ARLINGTON, Va. -- I have no idea whether Fred Thompson, former senator from Tennessee, will run for the Republican nomination for president, but he should.
He has Ronald Reagan's communication skills and speaks plainly, in ways most people can understand. Anyone who has listened to him substitute for Paul Harvey on ABC News Radio senses that, in this, he follows in Mr. Reagan's footsteps.
Mr. Thompson conveys Middle American, common-sense values. When he is asked a question, he doesn't sound as if he's giving a poll-tested, pabulum answer. Agree or not, his statements spring from conviction.
In an interview with Fox's Chris Wallace last month, Mr. Thompson gave refreshingly direct answers to questions. On Iraq: "We're the leader of the free world, whether we like it or not. People are looking to us to test our resolve. ... If Saddam Hussein were still around today with his sons, looking at Iran developing a nuclear capability, he undoubtedly would have reconstituted his nuclear capability. Things would be worse than they are today."
Yes, we made mistakes in Iraq, Mr. Thompson says: "We went in there too light, wrong rules of engagement, wrong strategy, placed too much emphasis on just holding things in place while we built up the Iraqi army, took longer than we figured. Wars are full of mistakes. You rectify things. I think we're doing that now."
Abortion? "Pro-life. ... I think Roe v. Wade was bad law and bad medical science. And the way to address that is through good judges."
Gay rights? "I think that we ought to be a tolerant nation. I think we ought to be tolerant people. But ... marriage is between a man and a woman, and I don't believe judges ought to come along and change that."
As for "civil unions," Mr. Thompson thinks it should be left up to the states.
Gun control? Mr. Thompson is "against it generally."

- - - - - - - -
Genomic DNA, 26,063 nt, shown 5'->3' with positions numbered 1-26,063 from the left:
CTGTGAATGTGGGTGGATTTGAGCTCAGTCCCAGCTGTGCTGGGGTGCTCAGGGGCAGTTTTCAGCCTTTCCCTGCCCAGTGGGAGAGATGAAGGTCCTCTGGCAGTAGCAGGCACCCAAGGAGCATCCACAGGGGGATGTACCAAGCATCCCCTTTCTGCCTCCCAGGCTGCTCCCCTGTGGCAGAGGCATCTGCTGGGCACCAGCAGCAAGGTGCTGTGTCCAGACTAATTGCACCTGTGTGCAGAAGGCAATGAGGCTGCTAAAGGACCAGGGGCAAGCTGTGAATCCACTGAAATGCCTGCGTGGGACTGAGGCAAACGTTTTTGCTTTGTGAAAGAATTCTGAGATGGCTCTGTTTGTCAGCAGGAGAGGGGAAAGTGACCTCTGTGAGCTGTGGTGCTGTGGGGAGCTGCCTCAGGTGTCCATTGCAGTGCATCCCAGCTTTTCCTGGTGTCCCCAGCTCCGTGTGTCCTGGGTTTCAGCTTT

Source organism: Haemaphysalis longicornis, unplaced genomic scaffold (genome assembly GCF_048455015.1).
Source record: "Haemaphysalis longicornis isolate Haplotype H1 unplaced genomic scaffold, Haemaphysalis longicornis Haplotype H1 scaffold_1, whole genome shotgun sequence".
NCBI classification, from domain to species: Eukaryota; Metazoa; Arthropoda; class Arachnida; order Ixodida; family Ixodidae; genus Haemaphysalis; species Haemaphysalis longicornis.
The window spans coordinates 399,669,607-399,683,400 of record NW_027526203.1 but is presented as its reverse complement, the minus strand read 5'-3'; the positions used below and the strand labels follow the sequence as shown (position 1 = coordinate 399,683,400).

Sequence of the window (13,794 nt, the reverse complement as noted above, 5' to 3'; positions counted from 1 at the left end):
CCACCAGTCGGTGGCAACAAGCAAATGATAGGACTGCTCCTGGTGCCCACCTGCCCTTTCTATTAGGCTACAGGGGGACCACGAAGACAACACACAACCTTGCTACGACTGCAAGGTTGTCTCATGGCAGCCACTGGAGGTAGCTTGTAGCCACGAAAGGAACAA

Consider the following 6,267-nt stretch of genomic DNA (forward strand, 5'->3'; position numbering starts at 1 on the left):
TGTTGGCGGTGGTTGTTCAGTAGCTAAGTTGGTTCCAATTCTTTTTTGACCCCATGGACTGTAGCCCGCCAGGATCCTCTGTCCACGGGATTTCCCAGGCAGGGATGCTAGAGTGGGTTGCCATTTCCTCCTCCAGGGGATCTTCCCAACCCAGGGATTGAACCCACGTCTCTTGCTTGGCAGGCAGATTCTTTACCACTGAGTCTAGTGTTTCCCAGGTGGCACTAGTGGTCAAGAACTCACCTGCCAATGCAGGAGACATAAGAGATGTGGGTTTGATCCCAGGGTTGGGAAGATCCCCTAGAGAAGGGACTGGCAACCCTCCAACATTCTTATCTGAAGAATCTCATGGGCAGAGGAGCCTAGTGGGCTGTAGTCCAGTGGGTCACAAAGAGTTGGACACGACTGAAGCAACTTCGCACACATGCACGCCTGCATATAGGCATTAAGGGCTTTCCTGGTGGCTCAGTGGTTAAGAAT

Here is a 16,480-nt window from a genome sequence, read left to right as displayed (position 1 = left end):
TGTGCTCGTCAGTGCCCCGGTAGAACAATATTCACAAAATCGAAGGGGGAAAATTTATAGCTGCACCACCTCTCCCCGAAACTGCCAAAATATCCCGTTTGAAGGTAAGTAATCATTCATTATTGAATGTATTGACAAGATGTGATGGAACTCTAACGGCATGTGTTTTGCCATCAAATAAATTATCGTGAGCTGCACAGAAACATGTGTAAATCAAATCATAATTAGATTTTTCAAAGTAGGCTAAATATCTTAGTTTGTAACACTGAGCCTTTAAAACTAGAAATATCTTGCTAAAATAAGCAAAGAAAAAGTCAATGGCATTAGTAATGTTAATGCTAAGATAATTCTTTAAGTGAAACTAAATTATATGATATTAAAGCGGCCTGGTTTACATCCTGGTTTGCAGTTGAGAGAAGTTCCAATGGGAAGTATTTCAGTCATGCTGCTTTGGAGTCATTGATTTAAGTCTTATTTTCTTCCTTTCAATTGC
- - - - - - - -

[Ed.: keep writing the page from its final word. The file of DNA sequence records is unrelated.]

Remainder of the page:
Mr. Thompson is a member of the advisory committee for the Libby Legal Defense Trust, which supports Vice President Dick Cheney's former chief of staff, I. Lewis "Scooter" Libby, who is appealing his perjury conviction. Mr. Thompson told Mr. Wallace that if he were president, he would pardon Mr. Libby immediately.
There's something else to like about Fred Thompson. He doesn't appear to be lusting after the job, as if he needs it for his self-image. This, too, is much like Mr. Reagan.
It is said of Mr. Thompson that he has always "answered the call" of his country, whether it was serving as minority counsel to the Senate Watergate Committee or in other capacities, including senator.
Some political "experts" think it is almost too late for any candidate to announce for president. But waiting might be the best strategy. Conservative Republicans are restless about what they regard as a weak field. They want someone who can take on Sen. Hillary Rodham Clinton or Sen. Barack Obama and win.
Mr. Thompson thinks he can afford to wait until he again hears "the call." In being coy and demonstrating patience, he is following the advice of poet John Keats:
Fame, like a wayward girl, will still be coy
To those who woo her with too slavish knees,
But makes surrender to some thoughtless boy,
And dotes the more upon a heart at ease ...
Make your best bow to her and bid adieu,
Then, if she likes it, she will follow you.
Fame and the presidency may be about to follow Fred Thompson. That would be good for the Republican Party and, should he win, good for the country.
Cal Thomas' syndicated column appears Wednesdays in The Sun. His e-mail is firstname.lastname@example.org.